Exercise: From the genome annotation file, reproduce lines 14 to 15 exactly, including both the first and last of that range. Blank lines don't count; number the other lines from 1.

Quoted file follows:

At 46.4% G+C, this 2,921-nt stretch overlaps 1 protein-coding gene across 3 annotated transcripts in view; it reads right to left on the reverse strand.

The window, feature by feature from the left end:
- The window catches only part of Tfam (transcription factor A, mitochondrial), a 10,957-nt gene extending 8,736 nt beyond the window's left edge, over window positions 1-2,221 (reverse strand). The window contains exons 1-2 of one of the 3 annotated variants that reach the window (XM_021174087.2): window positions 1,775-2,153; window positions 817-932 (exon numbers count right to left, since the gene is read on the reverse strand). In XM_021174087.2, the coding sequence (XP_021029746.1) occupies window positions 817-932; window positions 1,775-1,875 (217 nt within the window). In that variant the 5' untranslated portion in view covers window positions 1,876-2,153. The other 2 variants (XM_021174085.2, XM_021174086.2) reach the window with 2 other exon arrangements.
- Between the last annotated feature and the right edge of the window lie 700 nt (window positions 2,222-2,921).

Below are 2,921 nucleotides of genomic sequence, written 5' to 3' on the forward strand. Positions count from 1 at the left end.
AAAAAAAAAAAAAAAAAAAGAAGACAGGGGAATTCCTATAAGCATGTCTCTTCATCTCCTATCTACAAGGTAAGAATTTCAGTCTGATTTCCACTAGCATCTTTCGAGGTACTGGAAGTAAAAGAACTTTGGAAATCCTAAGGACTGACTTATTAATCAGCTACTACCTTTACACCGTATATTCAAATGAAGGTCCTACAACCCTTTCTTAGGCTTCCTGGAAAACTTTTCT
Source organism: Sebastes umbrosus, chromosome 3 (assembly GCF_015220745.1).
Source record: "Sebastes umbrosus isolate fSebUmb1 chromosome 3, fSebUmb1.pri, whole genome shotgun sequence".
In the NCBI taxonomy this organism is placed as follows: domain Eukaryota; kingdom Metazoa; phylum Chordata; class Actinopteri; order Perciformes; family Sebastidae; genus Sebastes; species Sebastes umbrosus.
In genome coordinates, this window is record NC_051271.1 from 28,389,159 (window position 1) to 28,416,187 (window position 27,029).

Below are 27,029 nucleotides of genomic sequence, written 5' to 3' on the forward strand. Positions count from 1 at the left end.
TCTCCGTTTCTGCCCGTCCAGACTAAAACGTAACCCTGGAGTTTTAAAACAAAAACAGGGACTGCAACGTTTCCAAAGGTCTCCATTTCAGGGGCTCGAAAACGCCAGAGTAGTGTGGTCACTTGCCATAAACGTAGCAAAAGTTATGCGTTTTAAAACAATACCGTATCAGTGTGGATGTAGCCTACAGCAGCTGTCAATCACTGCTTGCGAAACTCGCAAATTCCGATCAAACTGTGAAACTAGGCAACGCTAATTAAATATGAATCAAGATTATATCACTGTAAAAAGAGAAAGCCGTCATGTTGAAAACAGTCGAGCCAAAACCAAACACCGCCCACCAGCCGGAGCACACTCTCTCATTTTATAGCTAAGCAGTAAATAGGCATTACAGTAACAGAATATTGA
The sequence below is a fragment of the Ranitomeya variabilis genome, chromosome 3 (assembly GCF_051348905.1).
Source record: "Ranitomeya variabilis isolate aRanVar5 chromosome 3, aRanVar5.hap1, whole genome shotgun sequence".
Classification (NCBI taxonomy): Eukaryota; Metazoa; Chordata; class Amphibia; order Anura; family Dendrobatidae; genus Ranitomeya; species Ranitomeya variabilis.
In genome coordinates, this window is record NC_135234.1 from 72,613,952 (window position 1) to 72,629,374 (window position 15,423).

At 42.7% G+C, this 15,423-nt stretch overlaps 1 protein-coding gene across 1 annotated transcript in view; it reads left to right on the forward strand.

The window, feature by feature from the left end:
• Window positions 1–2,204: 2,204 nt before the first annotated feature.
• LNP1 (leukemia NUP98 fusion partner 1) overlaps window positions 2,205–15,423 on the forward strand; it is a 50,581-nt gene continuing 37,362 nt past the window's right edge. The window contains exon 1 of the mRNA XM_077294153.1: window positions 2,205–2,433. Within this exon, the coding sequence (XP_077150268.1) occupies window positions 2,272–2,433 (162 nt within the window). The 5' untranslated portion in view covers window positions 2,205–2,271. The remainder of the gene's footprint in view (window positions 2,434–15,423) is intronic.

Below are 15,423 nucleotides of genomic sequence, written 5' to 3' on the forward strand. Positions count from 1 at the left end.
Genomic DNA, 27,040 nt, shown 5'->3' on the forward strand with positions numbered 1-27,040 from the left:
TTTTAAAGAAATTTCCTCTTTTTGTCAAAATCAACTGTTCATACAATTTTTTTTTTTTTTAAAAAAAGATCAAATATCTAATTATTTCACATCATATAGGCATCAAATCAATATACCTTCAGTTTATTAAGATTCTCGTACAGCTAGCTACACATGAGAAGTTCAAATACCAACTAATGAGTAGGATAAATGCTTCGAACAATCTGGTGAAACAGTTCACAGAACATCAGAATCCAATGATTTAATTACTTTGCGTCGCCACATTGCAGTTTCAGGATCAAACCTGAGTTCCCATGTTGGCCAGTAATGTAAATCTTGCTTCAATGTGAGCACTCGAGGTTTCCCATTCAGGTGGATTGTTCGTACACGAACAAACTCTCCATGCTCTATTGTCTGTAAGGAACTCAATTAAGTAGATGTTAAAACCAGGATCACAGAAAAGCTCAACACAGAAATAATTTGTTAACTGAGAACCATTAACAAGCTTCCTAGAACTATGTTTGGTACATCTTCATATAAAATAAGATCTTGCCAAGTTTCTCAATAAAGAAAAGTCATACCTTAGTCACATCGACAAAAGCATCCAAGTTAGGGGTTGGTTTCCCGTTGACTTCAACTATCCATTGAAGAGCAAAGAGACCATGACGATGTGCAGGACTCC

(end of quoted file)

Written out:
Source record: "Ranitomeya variabilis isolate aRanVar5 chromosome 3, aRanVar5.hap1, whole genome shotgun sequence".
Classification (NCBI taxonomy): Eukaryota; Metazoa; Chordata; class Amphibia; order Anura; family Dendrobatidae; genus Ranitomeya; species Ranitomeya variabilis.